Clip of Dj Spooky’s “Rebirth of a Nation”, a remix of D.W. Griffith’s “Birth of a Nation” adapted from a Ku Klux Klan propaganda piece.
Some miscellaneous bits I haven’t had a chance to post yet about the conference:
- Congressman Barney Frank didn’t talk at all about “Design and Civic Leadership”, but he did say he was in favor of limiting free speech in one small way: he would ban the use of metaphors in the discussion of public policy.
- Dj Spooky on the standarization (i.e. Gapization, Starbucksification, etc.) of American retail (paraphrased): If you think about it, the US is almost more totalitarian than the Soviet Union was; we buy our own uniforms.
Peter Merholz on the death of user experience: What people not call “user experience” used to be called “design” (by the Eames generation). The term “user experience” was necessary because “design” had become associated almost exclusively with the way something looked. The pretty, the aesthetic. Who did Peter blame? Professional organizations (including the AIGA) and designers themselves. Peter notes that design is making a comeback, particularly in the business press, something I noted in earlier in the week.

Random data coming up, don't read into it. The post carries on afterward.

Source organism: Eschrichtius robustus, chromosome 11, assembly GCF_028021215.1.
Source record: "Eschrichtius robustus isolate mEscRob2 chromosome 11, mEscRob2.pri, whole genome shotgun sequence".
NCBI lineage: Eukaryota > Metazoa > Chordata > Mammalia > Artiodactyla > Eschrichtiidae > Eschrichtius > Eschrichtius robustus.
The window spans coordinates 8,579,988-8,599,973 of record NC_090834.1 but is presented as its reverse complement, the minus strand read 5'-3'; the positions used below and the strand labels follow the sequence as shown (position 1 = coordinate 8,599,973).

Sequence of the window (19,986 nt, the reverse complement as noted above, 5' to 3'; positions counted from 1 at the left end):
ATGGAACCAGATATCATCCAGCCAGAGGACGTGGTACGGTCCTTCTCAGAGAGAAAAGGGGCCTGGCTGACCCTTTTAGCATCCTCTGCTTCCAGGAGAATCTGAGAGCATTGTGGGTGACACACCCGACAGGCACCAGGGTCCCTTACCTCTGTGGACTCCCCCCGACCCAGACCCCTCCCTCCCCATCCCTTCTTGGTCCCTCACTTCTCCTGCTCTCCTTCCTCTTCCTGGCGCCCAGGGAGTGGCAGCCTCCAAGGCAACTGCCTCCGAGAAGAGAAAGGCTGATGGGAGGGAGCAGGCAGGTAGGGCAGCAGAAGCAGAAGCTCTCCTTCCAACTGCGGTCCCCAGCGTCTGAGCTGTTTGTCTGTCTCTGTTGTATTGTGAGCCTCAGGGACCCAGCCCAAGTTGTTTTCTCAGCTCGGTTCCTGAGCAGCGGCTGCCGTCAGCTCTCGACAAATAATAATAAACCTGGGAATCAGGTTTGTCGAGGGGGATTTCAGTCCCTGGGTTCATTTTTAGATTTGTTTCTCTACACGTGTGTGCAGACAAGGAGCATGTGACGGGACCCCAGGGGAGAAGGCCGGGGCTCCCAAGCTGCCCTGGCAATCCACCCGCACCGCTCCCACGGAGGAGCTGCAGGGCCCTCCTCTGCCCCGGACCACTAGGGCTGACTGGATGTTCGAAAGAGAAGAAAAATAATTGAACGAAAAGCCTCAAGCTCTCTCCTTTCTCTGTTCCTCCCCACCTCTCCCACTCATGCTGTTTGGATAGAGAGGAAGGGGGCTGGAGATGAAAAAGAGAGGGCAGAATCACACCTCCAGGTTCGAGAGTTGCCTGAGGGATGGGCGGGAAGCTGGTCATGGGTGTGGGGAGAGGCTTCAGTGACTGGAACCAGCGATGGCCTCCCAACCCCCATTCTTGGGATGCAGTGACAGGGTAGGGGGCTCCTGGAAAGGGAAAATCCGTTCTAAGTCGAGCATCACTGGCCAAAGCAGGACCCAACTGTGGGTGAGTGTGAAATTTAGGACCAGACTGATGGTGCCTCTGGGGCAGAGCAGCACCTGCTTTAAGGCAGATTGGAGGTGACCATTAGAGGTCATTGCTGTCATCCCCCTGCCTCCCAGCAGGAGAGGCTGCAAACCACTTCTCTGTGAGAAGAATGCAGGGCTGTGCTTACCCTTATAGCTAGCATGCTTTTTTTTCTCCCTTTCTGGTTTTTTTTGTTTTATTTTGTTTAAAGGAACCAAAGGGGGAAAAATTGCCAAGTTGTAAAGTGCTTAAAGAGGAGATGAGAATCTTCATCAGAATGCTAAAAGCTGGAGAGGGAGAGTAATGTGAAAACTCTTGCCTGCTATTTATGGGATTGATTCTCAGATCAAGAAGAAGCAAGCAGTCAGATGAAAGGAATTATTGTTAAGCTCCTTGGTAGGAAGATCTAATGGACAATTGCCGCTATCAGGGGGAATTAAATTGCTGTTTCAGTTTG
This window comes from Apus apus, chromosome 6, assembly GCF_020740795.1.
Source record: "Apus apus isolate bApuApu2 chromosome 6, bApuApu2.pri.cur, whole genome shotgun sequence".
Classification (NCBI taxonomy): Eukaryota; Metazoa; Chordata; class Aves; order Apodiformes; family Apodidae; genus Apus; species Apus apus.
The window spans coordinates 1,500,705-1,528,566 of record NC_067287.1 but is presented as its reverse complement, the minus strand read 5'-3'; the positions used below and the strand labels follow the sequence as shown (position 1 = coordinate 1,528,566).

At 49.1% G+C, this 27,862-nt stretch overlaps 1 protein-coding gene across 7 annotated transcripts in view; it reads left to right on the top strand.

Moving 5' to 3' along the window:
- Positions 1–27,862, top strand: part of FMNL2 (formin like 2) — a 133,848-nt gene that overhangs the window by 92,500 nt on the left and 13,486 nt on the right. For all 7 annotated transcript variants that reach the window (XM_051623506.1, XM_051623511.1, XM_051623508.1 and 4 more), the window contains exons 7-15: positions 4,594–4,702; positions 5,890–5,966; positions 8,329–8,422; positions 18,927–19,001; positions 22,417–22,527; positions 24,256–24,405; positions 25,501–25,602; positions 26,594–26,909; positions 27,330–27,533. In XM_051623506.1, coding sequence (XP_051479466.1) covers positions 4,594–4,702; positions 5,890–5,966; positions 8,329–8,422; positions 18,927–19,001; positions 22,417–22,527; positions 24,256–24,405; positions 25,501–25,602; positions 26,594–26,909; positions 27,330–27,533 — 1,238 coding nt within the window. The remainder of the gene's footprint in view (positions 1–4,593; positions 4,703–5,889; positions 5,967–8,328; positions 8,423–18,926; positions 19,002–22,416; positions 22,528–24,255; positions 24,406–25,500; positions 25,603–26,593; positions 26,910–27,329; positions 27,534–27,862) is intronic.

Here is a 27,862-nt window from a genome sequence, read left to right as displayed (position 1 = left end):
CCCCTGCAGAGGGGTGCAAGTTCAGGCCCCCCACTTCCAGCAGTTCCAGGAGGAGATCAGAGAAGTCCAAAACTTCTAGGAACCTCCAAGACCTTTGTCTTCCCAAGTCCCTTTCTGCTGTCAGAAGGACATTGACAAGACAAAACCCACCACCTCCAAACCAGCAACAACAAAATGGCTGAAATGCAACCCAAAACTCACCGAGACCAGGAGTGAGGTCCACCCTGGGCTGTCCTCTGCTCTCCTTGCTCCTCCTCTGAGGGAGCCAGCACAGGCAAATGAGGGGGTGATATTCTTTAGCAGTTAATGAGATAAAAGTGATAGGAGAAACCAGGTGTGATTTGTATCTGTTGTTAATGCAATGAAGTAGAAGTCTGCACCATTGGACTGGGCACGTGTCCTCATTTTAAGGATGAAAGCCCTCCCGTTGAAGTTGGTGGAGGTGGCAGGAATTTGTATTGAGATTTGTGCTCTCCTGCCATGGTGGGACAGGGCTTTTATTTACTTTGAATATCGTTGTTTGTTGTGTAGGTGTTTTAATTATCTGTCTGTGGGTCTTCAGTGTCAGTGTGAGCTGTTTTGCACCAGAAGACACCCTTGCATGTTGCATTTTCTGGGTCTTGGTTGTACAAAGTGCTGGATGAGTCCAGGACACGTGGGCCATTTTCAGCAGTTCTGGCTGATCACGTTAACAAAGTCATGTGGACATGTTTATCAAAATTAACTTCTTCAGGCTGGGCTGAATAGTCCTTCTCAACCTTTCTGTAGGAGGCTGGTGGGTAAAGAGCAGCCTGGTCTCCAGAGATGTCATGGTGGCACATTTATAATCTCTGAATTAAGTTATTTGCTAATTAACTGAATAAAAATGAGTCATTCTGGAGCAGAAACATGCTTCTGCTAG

- From the Three Minds blog, a summary of a presentation by Murray Moss of 10 things that he likes right now. Well, not so much things as ideas or trends. Or commerce…all of the items he showed are on sale in his Soho store/gallery.
- More blog action from the conference: Peterme has some quick thoughts, David Panarelli has several posts from Friday (1, 2, 3, 4, 5, 6) and UnBeige tells us about Ellen Lupton, Dj Spooky, a David Carson sighting (I totally didn’t know he was here…seeing his work for the first time made me want to be a designer, so I may have to accost him and gush a little), and then promptly goes off to nap. Nap!? That’s allowed??
More tomorrow, already the last full day of the conference.
Paul D. Miller (aka Dj Spooky) has a new book out about remix culture called Rhythm Science. More on the book at MIT Press and it’s available at Amazon.